It’s most likely to be a problem with the engine if you feel that the problem isn’t directly related to any particular driving situation, and the feeling persists when the car isn’t moving.
There are a few things that can cause excessive vibrations, but most boil down to one thing: a misfire (or more than one). It’s also possible that there’s a problem with one of your engine mounts.
The following things can cause a misfire:
- An old or faulty spark plug
- Old or faulty ignition coils
- Faulty intake or exhaust valves
- Faulty fuel injectors
The most common cause is a spark plug that isn’t working. After this, you should check the ignition coils. If this isn’t the problem, it’s likely to go deeper and will require more specialist attention.
Changing Spark Plugs
Changing spark plugs is a relatively simple task. You should remove the ignition coils so you can see down to the spark plugs. Using a ratchet, an extension, and the correctly sized spark plug socket, remove the spark. Inspect it to see if it’s damaged or excessively blackened. If this is the case, it may be the cause of a misfire. You can easily replace all the spark plugs in this way by purchasing a set of plugs from your nearest parts store, making sure they are the right size for your engine.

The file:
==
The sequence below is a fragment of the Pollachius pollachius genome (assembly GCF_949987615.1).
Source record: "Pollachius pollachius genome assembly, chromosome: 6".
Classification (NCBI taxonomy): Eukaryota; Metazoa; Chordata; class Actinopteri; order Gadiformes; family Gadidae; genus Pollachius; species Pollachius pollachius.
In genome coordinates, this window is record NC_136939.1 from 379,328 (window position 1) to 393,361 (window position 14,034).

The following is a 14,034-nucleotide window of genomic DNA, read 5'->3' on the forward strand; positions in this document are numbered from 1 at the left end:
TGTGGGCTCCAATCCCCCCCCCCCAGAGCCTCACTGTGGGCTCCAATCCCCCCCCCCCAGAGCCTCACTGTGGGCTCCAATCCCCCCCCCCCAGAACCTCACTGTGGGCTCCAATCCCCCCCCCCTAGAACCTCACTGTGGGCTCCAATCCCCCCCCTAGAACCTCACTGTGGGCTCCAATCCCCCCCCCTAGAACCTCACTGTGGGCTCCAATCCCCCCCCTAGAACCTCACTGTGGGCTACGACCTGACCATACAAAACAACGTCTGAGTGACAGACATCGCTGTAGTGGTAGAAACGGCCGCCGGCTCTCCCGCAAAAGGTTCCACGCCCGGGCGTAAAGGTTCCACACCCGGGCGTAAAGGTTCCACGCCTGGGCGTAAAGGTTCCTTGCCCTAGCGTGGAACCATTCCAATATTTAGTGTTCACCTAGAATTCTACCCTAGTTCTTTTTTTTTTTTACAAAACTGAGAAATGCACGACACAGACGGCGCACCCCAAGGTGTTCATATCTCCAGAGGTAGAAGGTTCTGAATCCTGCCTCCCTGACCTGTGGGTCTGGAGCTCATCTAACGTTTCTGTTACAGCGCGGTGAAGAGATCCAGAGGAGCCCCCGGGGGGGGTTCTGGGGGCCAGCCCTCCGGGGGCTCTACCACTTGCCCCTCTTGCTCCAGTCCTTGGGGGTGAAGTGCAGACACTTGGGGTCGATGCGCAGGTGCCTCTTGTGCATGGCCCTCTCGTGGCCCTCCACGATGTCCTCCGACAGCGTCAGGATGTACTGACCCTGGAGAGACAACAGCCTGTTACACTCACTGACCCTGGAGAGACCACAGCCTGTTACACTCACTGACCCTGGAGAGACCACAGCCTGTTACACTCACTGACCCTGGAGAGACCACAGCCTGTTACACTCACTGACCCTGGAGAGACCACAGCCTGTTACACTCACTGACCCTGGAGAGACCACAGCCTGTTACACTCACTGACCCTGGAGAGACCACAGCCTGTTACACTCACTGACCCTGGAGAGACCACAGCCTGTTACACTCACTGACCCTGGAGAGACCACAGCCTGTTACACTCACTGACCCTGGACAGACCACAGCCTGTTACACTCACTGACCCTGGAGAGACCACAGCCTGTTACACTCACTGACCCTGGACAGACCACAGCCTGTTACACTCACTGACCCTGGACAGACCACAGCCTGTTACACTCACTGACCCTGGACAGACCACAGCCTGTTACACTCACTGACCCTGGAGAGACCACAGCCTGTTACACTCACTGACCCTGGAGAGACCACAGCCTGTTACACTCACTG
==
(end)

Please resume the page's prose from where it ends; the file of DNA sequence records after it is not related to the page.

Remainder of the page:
Change the spark plugs one at a time, so you don’t forget to do any. This also allows you to see if one cylinder is more or less sooty than another, which might indicate a bigger problem.
Checking the Ignition Coils
Pencil ignition coils make this a little easier to do, but if your car uses a coil pack, combining the coils for all cylinders into one unit, you will need specialist electrical equipment to check it.
To see if there’s a problem with an individual pencil ignition coil, run the car and lift the hood. You should then – very carefully – lift the ignition coils out from their respective housings. Listen for any change to the engine’s revs. If you notice no change, there is a problem with that ignition coil or spark plug.
Many ignition coils will be relatively easy to change by yourself, but you may want a professional to help you with more complicated designs.
There are many other possibilities, as well. For example, you may find that a wheel axle or drive shaft is bent.
If you have reached the end of this list and are still not sure of the problem, you should take your car to a professional mechanic and get it properly looked at.